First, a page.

How flood insurance empowers people facing extreme weather in Bangladesh
In June 2020 the World Food Programme, together with Oxfam Bangladesh, Weather Risk Management Services and Green Delta Insurance Company, launched a climate-risk insurance pilot scheme to support casual agricultural labourers affected by a prolonged monsoon flood. Funded by KOICA (the Korea International Cooperation Agency), the scheme compensates vulnerable families for wage losses due to the floods so they can get back on their feet and prevent longlasting negative impacts.
When her husband goes off to find work every morning, Afroza completes all her household chores and tends to her ducks and goat. Her husband is a carpenter and does not have a steady income. Since a daily wage of 200 Bangladeshi takas (less than US$2.5) is not enough to sustain a family of four, the couple sometimes work as sharecroppers, cultivating land owned by a farmer who receives a share of the yield.
They live in Chilmari, a char in Kurigram. Chars are areas of land, newly formed by river deposits, that are home to an estimated 5 million people in Bangladesh. This population is among the most vulnerable groups in the country of 160 million, suffering constant floods, erosion and the unpredictability of living in such a precarious setting.
“If I had money I would not live here,” says Afroza. “I would move to the mainland with my family.”
Since most chars are islands, families like Afroza’s feel isolated given the lack access to essentials such as nutritious food, healthcare, education and sanitation.
Located within the Brahmaputra delta, the people who live in the Chilmari upazila, or administrative region, of Kurigram district are more than familiar with the destructive potential of floods that damage houses and destroy crops during the monsoon every year.
However, changing weather trends due to the climate crisis are bringing heavier, unpredictable rainfall. When this combines with flows from melting glaciers in the Himalayas, upstream, unprecedented floods result, lasting for longer periods. People cannot just put their lives on hold until the waters recede.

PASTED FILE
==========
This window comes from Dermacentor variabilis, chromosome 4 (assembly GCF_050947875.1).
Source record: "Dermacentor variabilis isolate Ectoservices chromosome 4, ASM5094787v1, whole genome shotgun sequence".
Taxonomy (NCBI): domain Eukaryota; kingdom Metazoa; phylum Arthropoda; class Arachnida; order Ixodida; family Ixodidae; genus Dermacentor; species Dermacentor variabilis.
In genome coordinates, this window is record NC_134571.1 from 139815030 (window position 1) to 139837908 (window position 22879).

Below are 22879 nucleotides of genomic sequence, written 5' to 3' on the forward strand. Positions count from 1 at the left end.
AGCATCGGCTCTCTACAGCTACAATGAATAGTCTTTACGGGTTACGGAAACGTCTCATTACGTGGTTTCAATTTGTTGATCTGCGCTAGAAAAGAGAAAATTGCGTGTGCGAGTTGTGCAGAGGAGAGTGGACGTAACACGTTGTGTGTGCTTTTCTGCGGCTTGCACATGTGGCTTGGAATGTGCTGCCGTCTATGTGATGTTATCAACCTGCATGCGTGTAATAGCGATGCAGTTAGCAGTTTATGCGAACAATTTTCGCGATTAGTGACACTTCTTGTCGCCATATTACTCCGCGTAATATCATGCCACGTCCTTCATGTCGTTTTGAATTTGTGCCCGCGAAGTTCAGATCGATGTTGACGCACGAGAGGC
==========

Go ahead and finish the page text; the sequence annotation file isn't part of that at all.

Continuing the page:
Afroza struggles to provide food and proper education for her children when the small area of land where they live is underwater. “There is no work during the floods,” she says. “My kids want to eat many things that I cannot afford.”
“I am willing to contribute to an insurance premium,” says Afroza, “because the payout I get will be useful for me in the future.”
How it works
The overall goal of the climate-risk insurance initiative is to enhance the ability of households in flood-affected areas to deal with climate shocks, while improving their ability to reduce and manage threats to their food security.
The scheme is based on the analysis of satellite data collected over 19 years, backed by the latest water level and rainfall data. (The payout that char residents receive in the event of a catastrophe is based on pre-defined flood index parameters such as 'inundated area' as a percentage of the total geographical area and the duration of flooding.)
This is WFP’s first programme supporting the design and distribution of index-based flood insurance product. WFP is the leading UN agency providing climate risk insurance to vulnerable people globally, through its R4 Rural Resilience and African Risk Capacity initiatives. The data from this pilot will contribute toward designing more appropriate insurance products for poor and vulnerable people. WFP and its partners will incorporate the lessons learned to provide enhanced protection from future monsoon floods.
The pilot is timely. During the 2020 monsoons season, Bangladesh experienced the largest and longest flooding event in 20 years. This triggered a payout that provided each enrolled household with US$ 32.
Green Delta Insurance transferred the payout through their mobile money platform, so char residents like Afroza and her family were able to overcome their losses from the floods — they were able to buy food and rebuild their homes. However, the challenges of their lives in the chars are far from over. They will continue to struggle through this new year as they have in past years. But now, Afroza has a plan that will one day ensure a better, brighter future for her children.